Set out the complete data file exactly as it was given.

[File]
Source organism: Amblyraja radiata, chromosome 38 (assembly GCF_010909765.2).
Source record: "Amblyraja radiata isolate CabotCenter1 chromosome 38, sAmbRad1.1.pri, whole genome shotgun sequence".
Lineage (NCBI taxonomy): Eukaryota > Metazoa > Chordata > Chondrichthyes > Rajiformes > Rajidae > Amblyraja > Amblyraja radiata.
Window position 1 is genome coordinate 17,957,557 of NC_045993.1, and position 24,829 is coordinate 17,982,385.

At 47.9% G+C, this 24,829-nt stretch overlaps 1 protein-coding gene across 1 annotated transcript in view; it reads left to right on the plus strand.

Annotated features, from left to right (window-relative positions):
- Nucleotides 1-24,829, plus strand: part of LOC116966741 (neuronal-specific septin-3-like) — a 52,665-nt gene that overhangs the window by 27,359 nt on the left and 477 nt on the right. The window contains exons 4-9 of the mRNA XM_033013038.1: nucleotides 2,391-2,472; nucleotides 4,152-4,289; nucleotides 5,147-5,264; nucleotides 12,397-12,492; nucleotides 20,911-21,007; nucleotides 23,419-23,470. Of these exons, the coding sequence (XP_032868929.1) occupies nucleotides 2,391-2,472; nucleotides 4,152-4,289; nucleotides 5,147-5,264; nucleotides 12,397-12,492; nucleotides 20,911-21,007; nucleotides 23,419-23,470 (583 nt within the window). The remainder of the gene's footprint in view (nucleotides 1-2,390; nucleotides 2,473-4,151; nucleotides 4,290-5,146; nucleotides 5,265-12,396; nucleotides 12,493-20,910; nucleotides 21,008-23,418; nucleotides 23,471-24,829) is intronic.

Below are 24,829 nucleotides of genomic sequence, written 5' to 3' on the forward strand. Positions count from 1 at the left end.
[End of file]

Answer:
Source organism: Amblyraja radiata, chromosome 38 (assembly GCF_010909765.2).
Source record: "Amblyraja radiata isolate CabotCenter1 chromosome 38, sAmbRad1.1.pri, whole genome shotgun sequence".
Lineage (NCBI taxonomy): Eukaryota > Metazoa > Chordata > Chondrichthyes > Rajiformes > Rajidae > Amblyraja > Amblyraja radiata.
Window position 1 is genome coordinate 17,957,557 of NC_045993.1, and position 24,829 is coordinate 17,982,385.

At 47.9% G+C, this 24,829-nt stretch overlaps 1 protein-coding gene across 1 annotated transcript in view; it reads left to right on the plus strand.

Annotated features, from left to right (window-relative positions):
- Nucleotides 1-24,829, plus strand: part of LOC116966741 (neuronal-specific septin-3-like) — a 52,665-nt gene that overhangs the window by 27,359 nt on the left and 477 nt on the right. The window contains exons 4-9 of the mRNA XM_033013038.1: nucleotides 2,391-2,472; nucleotides 4,152-4,289; nucleotides 5,147-5,264; nucleotides 12,397-12,492; nucleotides 20,911-21,007; nucleotides 23,419-23,470. Of these exons, the coding sequence (XP_032868929.1) occupies nucleotides 2,391-2,472; nucleotides 4,152-4,289; nucleotides 5,147-5,264; nucleotides 12,397-12,492; nucleotides 20,911-21,007; nucleotides 23,419-23,470 (583 nt within the window). The remainder of the gene's footprint in view (nucleotides 1-2,390; nucleotides 2,473-4,151; nucleotides 4,290-5,146; nucleotides 5,265-12,396; nucleotides 12,493-20,910; nucleotides 21,008-23,418; nucleotides 23,471-24,829) is intronic.

Below are 24,829 nucleotides of genomic sequence, written 5' to 3' on the forward strand. Positions count from 1 at the left end.